PhD position Ultrasonic Friction-Modulating Catheter

Updated: 3 months ago
Job Type: Temporary
Deadline: 01 May 2020

We invite applications for PhD candidates with a strong interest in performing cutting-edge research, to study the design and control of novel catheters with programmable friction.

The field of minimally-invasive cardiovascular intervention has proved its benefit over open-heart surgery, leading to shorter recovery times and lower infection rates. In cardiovascular interventions, the interventionist navigates specialized catheters through the arteries to the heart, where the interventions are performed. These devices are fitted with low friction coatings so that their introduction into the body does not damage the mucous membranes of the blood vessels. While low friction is beneficial to avoid damage to the membranes, it makes holding a specific location inside the heart difficult. This is particularly true when high forces need to be applied during cutting or puncturing tissues.

The novel approach put forward in this project aims at controlling frictional properties in real-time, using ultrasonic friction modulation, to anchor and release a compliant catheter inside the body. The body of the catheter will exhibit high-friction with the biological tissues by default to maintain a certain position, to operate with high forces without buckling, and can become near frictionless by engaging the ultrasonic actuation during insertion and removal of the catheter; preventing the “Chinese finger trap” effect.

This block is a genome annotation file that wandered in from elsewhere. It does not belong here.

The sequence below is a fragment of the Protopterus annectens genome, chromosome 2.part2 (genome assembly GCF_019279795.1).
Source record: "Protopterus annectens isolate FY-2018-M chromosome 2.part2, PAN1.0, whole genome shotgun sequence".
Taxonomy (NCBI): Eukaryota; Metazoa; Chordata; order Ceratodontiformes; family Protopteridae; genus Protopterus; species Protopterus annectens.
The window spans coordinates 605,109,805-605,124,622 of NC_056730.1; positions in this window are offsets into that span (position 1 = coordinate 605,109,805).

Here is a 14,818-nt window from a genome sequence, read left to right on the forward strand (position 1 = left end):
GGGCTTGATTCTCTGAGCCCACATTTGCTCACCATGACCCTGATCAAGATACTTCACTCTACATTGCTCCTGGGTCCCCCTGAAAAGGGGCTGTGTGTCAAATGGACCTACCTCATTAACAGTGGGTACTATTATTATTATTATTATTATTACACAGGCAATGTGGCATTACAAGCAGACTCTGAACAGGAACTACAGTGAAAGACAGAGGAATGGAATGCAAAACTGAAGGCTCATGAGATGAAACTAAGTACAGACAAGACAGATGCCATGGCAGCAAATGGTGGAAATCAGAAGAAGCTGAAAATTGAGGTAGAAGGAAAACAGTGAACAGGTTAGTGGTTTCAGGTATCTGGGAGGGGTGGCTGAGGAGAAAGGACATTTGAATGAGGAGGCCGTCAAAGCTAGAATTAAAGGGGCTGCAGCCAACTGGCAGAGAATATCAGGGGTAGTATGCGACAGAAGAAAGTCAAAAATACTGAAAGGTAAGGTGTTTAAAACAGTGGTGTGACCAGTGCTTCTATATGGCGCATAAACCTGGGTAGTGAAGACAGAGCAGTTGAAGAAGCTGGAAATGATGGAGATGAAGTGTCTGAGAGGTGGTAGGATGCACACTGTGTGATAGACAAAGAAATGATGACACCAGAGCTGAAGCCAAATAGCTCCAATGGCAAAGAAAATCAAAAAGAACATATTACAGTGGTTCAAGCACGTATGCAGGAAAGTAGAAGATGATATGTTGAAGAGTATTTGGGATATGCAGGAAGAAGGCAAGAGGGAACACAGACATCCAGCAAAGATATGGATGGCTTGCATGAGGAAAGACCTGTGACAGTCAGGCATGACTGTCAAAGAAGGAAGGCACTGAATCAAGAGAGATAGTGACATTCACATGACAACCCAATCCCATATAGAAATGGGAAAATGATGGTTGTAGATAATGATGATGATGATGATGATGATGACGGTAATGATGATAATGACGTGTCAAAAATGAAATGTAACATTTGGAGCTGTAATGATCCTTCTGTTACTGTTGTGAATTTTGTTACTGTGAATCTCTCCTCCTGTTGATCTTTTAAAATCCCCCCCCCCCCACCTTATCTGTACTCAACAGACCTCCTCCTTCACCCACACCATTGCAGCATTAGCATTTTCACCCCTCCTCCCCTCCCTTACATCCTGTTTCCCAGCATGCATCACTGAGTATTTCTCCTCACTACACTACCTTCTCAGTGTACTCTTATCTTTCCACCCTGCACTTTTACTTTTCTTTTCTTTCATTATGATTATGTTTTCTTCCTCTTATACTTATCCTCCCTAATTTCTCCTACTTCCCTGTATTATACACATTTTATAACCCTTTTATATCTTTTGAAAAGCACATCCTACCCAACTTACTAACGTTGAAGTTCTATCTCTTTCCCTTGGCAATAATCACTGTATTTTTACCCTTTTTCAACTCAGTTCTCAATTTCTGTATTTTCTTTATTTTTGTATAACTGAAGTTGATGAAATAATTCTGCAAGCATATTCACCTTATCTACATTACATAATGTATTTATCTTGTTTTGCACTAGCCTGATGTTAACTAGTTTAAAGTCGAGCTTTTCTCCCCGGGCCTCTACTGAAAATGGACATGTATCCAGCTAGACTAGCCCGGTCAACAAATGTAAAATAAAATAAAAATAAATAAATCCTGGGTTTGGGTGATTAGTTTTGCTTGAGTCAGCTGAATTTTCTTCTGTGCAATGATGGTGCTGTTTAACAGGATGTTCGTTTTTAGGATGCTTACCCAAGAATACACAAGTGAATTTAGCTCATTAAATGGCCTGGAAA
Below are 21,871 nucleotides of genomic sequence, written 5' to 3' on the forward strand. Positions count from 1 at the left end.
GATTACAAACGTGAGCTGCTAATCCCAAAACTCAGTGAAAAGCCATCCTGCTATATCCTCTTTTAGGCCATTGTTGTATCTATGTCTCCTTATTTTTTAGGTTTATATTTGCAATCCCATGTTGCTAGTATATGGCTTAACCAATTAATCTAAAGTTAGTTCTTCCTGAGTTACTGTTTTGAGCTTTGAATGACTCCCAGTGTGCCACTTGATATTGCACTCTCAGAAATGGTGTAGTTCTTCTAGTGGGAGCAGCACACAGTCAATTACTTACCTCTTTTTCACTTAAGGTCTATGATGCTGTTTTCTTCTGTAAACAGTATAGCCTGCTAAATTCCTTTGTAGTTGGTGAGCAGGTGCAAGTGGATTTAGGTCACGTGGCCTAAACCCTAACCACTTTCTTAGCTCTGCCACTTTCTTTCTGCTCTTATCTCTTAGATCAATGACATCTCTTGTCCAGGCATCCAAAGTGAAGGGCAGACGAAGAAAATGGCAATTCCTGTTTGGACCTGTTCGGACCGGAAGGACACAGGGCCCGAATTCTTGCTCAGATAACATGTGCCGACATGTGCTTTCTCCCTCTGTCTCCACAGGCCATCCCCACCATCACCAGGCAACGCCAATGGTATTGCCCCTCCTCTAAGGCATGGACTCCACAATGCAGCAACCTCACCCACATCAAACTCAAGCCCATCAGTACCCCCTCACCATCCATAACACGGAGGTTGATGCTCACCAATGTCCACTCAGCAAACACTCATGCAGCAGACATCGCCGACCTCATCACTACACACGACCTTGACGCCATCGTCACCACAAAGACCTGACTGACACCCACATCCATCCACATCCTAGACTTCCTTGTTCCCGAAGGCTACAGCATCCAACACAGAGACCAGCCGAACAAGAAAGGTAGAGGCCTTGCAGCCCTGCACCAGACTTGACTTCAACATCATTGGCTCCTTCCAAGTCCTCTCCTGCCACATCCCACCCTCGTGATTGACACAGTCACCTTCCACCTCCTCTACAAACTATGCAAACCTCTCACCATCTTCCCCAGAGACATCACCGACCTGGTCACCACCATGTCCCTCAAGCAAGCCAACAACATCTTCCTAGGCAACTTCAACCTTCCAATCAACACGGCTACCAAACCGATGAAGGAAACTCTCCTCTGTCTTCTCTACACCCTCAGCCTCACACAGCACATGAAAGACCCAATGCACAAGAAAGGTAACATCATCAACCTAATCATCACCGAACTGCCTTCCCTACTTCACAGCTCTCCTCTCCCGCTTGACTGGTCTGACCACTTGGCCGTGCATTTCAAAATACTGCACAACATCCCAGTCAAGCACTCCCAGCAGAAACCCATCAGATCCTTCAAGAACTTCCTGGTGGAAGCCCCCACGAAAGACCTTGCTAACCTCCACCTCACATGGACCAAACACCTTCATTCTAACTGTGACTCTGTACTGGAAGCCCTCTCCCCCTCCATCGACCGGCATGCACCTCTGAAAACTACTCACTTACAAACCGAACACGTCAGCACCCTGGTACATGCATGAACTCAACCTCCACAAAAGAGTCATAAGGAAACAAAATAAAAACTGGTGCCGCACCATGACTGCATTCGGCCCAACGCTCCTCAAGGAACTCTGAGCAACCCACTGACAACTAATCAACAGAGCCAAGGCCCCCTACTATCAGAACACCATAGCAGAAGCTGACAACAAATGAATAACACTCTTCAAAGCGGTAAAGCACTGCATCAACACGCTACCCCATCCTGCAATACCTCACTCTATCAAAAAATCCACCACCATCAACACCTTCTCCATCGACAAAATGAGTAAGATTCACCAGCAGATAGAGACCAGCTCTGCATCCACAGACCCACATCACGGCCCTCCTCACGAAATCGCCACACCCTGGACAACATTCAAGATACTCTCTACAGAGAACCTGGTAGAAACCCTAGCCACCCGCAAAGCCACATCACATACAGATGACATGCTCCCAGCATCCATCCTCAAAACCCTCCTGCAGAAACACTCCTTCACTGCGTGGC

In this project you will:

  • model the behavior of ultrasonic friction modulation with soft tissues and in the presence of fluids.
  • design a prototype catheter with the unique ability to modify its frictional resistance in real-time.
  • evaluate the concept ex-vivo.
  • The PhD position is part of  the Bio Inspired Technology (BITE; ) group of the BioMechanical Engineering (BME) department, which has extensive experience in flexible steerable surgical instrument design, and the Delft Haptics Lab ( ) of the Cognitive Robotics department (CoR), which brings expertise in ultrasonic friction-modulation. The project will be carried out in collaboration with Amsterdam University Medical Center (AUMC) and Erasmus Medical Center (EUMC), as well as the Interfacial Fluid Phenomena Group in the Process & Energy (P&E) department.

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